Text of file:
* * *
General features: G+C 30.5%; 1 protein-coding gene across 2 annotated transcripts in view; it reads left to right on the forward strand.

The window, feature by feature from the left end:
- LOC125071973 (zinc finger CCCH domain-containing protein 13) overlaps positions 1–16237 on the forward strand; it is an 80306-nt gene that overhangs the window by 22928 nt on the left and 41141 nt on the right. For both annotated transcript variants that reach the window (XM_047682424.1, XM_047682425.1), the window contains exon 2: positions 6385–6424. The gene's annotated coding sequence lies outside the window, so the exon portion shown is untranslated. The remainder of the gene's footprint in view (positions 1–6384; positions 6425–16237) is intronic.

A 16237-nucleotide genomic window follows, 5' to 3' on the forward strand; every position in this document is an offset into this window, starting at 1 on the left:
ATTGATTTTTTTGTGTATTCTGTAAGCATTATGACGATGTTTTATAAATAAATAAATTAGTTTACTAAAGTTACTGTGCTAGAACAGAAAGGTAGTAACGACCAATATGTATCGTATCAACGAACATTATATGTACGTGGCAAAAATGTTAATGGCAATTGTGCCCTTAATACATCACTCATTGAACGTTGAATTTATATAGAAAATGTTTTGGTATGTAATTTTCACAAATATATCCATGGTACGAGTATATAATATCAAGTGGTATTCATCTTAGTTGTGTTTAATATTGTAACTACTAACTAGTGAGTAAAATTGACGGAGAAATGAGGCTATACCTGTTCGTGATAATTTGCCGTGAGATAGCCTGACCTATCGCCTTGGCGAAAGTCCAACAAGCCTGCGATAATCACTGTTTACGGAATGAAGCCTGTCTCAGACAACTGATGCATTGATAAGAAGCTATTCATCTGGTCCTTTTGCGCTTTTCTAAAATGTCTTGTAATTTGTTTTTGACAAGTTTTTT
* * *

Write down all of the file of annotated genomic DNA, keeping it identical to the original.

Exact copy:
General features: G+C 30.5%; 1 protein-coding gene across 2 annotated transcripts in view; it reads left to right on the forward strand.

The window, feature by feature from the left end:
- LOC125071973 (zinc finger CCCH domain-containing protein 13) overlaps positions 1–16237 on the forward strand; it is an 80306-nt gene that overhangs the window by 22928 nt on the left and 41141 nt on the right. For both annotated transcript variants that reach the window (XM_047682424.1, XM_047682425.1), the window contains exon 2: positions 6385–6424. The gene's annotated coding sequence lies outside the window, so the exon portion shown is untranslated. The remainder of the gene's footprint in view (positions 1–6384; positions 6425–16237) is intronic.

A 16237-nucleotide genomic window follows, 5' to 3' on the forward strand; every position in this document is an offset into this window, starting at 1 on the left:
ATTGATTTTTTTGTGTATTCTGTAAGCATTATGACGATGTTTTATAAATAAATAAATTAGTTTACTAAAGTTACTGTGCTAGAACAGAAAGGTAGTAACGACCAATATGTATCGTATCAACGAACATTATATGTACGTGGCAAAAATGTTAATGGCAATTGTGCCCTTAATACATCACTCATTGAACGTTGAATTTATATAGAAAATGTTTTGGTATGTAATTTTCACAAATATATCCATGGTACGAGTATATAATATCAAGTGGTATTCATCTTAGTTGTGTTTAATATTGTAACTACTAACTAGTGAGTAAAATTGACGGAGAAATGAGGCTATACCTGTTCGTGATAATTTGCCGTGAGATAGCCTGACCTATCGCCTTGGCGAAAGTCCAACAAGCCTGCGATAATCACTGTTTACGGAATGAAGCCTGTCTCAGACAACTGATGCATTGATAAGAAGCTATTCATCTGGTCCTTTTGCGCTTTTCTAAAATGTCTTGTAATTTGTTTTTGACAAGTTTTTT